Mark de Clive-Lowe is known best as a New Zealand born, body moving DJ whose reputation has spread all over the world. His “Church” residencies in U.S. cities like New York and Los Angeles have become legendary, fusing refined abilities behind the turntables with that of virtuoso singers and musicians like Jose James, violist Miguel Atwood-Ferguson and Roots bassist Mark Kelley, to name a few. What may not be well known is that MdCL’s proficiency with beats may actually be exceeded by his skills behind the ebony and ivory keys of a Steinway and Sons grand piano. His sense of swing is impeccable and improvises with stealth-like control. Take the Space Trane, his 15th album, is a testament to his life-long commitment to jazz.
Take the Space Trane is by far MdCL’s most ambitious album to date, and considering its predecessor, Renegades, included industry giants like Sheila E. and Pino Palladino, that’s saying a lot. Here, de Clive-Lowe collaborates with the Rotterdam Jazz Orchestra, requesting them to reinterpret some of his past compositions from EDM explorations into big band expeditions. The best example of this organic transformation is the cool, mid-tempo track “Heaven.” Originally a bass drenched bit of hip-hop/soul with luscious singer Bembe Segue, here the Rottendam Jazz Orchestra gave it an even smoother, horn laden late night groove of a tune. Tracks like “Relax, Unwind,” “Filthy Fingers” and “El Dia Perfecto” are given fuller, more complex layering and exotic counter rhythms, however, MdCL is still able to maintain electric sheen that keeps these acoustic interpretations club bangers in their own rights.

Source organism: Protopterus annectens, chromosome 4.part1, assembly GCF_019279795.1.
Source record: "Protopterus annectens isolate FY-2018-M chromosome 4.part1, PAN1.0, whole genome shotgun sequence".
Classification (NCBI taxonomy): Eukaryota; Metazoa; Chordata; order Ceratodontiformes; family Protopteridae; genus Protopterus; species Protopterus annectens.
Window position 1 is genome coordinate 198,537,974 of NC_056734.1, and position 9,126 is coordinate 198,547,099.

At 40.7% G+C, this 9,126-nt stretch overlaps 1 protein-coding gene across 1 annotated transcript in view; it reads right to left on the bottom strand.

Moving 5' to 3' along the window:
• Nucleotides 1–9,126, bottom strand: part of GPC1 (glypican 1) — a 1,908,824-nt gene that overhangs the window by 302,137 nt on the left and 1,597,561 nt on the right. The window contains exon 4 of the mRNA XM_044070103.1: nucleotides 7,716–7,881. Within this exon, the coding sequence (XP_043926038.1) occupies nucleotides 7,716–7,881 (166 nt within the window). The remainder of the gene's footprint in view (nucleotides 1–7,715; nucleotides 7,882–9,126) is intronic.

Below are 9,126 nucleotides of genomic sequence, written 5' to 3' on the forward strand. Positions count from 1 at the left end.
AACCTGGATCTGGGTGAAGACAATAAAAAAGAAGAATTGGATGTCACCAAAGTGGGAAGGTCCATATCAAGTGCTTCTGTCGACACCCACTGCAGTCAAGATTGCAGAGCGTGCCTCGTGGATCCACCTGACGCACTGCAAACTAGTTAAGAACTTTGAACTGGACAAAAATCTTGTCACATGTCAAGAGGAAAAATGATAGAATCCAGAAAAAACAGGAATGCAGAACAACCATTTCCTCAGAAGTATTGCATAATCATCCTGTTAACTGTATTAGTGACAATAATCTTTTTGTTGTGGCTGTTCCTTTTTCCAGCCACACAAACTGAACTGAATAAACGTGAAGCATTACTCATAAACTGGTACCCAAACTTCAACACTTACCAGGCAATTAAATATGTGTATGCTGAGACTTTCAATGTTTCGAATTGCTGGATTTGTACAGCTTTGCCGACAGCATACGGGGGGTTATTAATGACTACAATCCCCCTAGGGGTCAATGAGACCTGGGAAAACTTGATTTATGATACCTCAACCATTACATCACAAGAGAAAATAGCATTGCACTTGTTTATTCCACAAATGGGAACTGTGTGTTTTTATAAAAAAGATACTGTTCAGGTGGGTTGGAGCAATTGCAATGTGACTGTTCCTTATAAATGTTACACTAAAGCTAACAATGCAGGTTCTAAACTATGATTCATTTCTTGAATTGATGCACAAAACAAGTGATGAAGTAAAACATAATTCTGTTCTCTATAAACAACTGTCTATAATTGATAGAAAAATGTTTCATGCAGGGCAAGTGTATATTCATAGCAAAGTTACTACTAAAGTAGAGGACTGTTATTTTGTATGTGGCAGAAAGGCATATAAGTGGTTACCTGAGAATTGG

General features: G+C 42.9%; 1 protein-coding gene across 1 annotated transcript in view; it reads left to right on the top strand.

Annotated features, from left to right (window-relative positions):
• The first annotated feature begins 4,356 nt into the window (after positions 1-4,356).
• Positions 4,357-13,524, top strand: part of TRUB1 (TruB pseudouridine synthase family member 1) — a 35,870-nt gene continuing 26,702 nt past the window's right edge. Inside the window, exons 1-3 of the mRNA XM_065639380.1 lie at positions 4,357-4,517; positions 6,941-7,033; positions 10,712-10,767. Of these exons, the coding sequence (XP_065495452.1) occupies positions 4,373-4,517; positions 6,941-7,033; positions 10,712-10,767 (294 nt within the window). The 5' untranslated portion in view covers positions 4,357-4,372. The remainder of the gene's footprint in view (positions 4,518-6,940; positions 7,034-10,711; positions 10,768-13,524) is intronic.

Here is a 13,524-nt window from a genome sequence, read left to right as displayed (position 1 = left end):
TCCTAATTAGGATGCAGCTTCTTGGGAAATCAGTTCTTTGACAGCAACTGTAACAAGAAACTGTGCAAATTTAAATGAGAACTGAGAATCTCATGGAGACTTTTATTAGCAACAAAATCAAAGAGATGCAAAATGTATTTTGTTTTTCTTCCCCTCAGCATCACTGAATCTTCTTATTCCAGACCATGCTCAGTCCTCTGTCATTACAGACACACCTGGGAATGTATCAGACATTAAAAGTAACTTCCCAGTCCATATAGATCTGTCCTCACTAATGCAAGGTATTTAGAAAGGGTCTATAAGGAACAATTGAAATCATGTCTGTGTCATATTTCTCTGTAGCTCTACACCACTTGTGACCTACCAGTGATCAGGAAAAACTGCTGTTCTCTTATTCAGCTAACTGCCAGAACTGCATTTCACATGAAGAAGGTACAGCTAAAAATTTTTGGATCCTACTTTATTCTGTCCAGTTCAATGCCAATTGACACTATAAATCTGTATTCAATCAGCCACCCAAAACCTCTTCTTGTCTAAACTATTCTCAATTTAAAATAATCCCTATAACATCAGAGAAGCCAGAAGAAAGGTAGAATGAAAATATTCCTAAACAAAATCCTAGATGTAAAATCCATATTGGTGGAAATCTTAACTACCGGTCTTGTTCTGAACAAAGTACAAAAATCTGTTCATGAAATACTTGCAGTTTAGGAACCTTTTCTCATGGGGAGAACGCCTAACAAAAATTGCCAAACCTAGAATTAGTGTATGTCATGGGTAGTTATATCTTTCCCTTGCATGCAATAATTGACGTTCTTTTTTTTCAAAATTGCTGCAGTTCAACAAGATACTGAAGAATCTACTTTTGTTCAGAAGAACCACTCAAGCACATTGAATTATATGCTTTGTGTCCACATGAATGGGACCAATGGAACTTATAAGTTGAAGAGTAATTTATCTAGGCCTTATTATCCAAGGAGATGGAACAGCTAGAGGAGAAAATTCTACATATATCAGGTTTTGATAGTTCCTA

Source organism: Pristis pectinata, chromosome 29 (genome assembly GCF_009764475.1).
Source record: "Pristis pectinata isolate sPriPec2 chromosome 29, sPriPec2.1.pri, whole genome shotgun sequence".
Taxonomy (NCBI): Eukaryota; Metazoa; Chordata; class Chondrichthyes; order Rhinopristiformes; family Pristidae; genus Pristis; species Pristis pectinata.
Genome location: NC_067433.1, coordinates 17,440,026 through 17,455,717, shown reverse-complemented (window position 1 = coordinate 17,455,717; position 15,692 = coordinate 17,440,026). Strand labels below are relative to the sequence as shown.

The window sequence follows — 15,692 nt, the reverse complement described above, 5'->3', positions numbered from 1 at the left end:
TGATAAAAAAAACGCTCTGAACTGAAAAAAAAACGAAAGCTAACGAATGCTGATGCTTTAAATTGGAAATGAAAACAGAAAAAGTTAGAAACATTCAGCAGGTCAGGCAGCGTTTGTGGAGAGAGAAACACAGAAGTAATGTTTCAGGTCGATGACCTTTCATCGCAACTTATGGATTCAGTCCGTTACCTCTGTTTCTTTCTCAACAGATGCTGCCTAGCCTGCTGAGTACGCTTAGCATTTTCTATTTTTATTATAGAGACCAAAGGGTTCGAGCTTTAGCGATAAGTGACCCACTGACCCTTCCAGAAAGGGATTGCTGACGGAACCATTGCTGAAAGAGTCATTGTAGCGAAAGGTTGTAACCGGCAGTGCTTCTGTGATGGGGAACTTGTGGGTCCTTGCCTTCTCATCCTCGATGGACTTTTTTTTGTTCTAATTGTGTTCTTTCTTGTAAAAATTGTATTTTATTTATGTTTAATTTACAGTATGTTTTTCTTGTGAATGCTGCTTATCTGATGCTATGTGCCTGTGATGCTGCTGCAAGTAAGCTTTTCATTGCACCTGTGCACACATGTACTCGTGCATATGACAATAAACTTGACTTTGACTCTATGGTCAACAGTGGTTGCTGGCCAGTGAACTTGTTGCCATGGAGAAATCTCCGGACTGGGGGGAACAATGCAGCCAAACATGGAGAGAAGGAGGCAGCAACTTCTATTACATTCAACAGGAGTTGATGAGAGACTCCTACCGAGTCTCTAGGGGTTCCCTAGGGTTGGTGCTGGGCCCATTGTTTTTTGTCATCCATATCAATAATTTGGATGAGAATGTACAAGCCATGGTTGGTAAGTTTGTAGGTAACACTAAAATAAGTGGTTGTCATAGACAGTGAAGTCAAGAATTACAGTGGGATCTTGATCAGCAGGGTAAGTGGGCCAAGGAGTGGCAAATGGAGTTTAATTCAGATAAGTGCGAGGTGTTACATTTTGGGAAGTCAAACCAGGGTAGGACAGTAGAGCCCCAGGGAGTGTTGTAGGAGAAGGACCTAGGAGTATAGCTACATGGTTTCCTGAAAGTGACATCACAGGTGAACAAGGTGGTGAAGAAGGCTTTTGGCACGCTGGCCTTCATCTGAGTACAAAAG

Being that this was a special occasion, Mark de Clive-Lowe wrote two brand new compositions just for this project. “Blues for Six” is the most traditional sounding song on the album, complete with heavy handed, air-bubbled drum fills, waking bass lines and lurking saxophone solos. On the other side of that coin is the title track. A tip of the hat to the legendary John Coltrane, “Take the Space Trane” is a canvas of free jazz and electronic kick drums and congas that’s the prototype of MdCL’s DJ aestics fed through his conduction of the Rottendam Jazz Orchestra. The same can be said of the album’s lone cover, a funky, futuristic take of Duke Ellington’s classic “Caravan,” in which the bass clarinets evoke the gritty timbre of a clavinet.
Take the Space Trane is a meticulously planned spontaneous combustion; a successful marriage of time tested big band practices within vogue hip-hop driven approach of 21st century dance music. This album will be a remarkably tough act for Mark de Clive-Lowe to follow, but there is little doubt he has the ability to shock us again.
By Matthew Allen